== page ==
There’s a security command station at the first rail station and the start of Coaster commuter rail line, with no other viable infrastructure in the right of way (no power, no telecommunications). Datel ended up mounting its own poles with solar panels, though that’s still problematic; on the coastline, Piland said, they’re lucky to get four or five hours of full sun each day.
Using CCTV (analog video) equipment, security personnel can watch the bridges and other vulnerable sites; that’s not trivial, given that college kids like to party in such remote locations, and one bridge was set on fire during a beer bash. The project has successfully demonstrated mobile mesh with rail vehicles at 90-plus mph, and seamlessly integrated with existing CCTV infrastructures. The mesh network was designed for security requirements but, Piland explained, is flexible enough to handle commercial, telemetry and customer amenity needs.
The role of wireless municipal networks is also being expanded by police forces. One obvious benefit of this technology is its ability to improve communication between personnel, such as during a concert in Lakeland, N.J. In the community’s pilot project at a music festival in September 2006, explained Patrolman Robert DeSimone, the small police department improved traffic flow and gave the event commander the ability to view the entire event from one location. In their case, the Wi-Fi access points are mounted on top of the patrol cars, so officers can use instant messaging, license tag identification and video capture (which also helps for a “video lineup” in which a suspect is shown to a robbery victim: “Is this the guy?”). “It’s saving us money, and letting us provide better protection,” said DeSimone.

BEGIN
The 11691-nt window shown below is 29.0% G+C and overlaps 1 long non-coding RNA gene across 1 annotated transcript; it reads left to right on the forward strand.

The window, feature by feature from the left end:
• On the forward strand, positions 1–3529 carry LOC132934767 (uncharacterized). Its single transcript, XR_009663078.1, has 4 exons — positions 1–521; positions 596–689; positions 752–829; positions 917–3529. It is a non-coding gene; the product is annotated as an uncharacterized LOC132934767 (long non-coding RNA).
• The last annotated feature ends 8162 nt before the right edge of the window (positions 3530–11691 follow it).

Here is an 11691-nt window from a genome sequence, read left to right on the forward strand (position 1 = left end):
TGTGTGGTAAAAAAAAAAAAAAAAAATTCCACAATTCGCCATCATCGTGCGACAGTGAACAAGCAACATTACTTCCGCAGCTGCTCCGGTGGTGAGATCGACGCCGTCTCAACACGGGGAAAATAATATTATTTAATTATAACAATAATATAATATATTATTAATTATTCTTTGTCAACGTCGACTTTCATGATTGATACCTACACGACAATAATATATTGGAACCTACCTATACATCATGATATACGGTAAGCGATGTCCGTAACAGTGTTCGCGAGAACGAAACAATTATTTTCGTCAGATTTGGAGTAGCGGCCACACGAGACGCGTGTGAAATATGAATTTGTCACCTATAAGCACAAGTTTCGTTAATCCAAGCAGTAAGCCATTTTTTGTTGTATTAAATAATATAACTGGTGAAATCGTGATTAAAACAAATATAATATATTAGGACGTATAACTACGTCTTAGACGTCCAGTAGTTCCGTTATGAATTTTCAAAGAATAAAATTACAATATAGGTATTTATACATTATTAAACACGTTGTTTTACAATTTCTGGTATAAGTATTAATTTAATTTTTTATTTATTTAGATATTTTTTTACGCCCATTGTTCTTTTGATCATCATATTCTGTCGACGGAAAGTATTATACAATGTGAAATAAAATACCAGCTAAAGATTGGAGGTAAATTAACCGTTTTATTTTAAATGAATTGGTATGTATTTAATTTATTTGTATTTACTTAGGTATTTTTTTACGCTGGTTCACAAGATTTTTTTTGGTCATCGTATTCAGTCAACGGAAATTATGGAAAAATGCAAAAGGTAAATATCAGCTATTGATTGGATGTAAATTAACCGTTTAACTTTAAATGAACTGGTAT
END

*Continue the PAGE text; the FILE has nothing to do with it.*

The police department in Rockland, Ill., is also using cameras with a mesh network—in a much more dangerous area. Using a grant from the Department of Housing and Urban Development, a 2,000-unit housing project with a crime history is now being monitored over the Internet. The 16 IP cameras—mounted in a bulletproof enclosure with the wireless mesh nodes, flashing police light and backup battery—create a visible deterrent for criminal activity and give the local police force a mobile video system. This also puts in place the infrastructure to provide free Wi-Fi access for residents.
The end result is that the housing project has been homicide-free for more than a year; loitering and graffiti have been eliminated; and vehicle crime, burglaries and drug dealing have decreased. As a side effect, the video monitoring has increased staff productivity; instead of spending two or three hours to collect evidence, the digital video can be compiled in 20 minutes.
Every presenter stressed that the key to a successful municipal deployment is to get all the stakeholders involved early in the process. Otherwise, the project will be stymied by really stupid stuff. One town in Colorado had to get each of 1,100 access points to go through a separate review process to ensure that the boxes matched the approved architecture. In the San Diego rail project, the initial intent was to put a camera in the train engine—until the camera was pointed at the conductor, which generated trouble with the union.
These projects can be immensely complex because there are so many parties involved, because expectations are often set too high, and because so much of the technology is new and ever-changing. But, cautions Tempe Mayor Hugh Hallman, the technology uncertainty shouldn’t keep municipalities from participating. It doesn’t have to be perfect; it just has to be good enough. “Get off the technology train and get onto a platform,” he urged.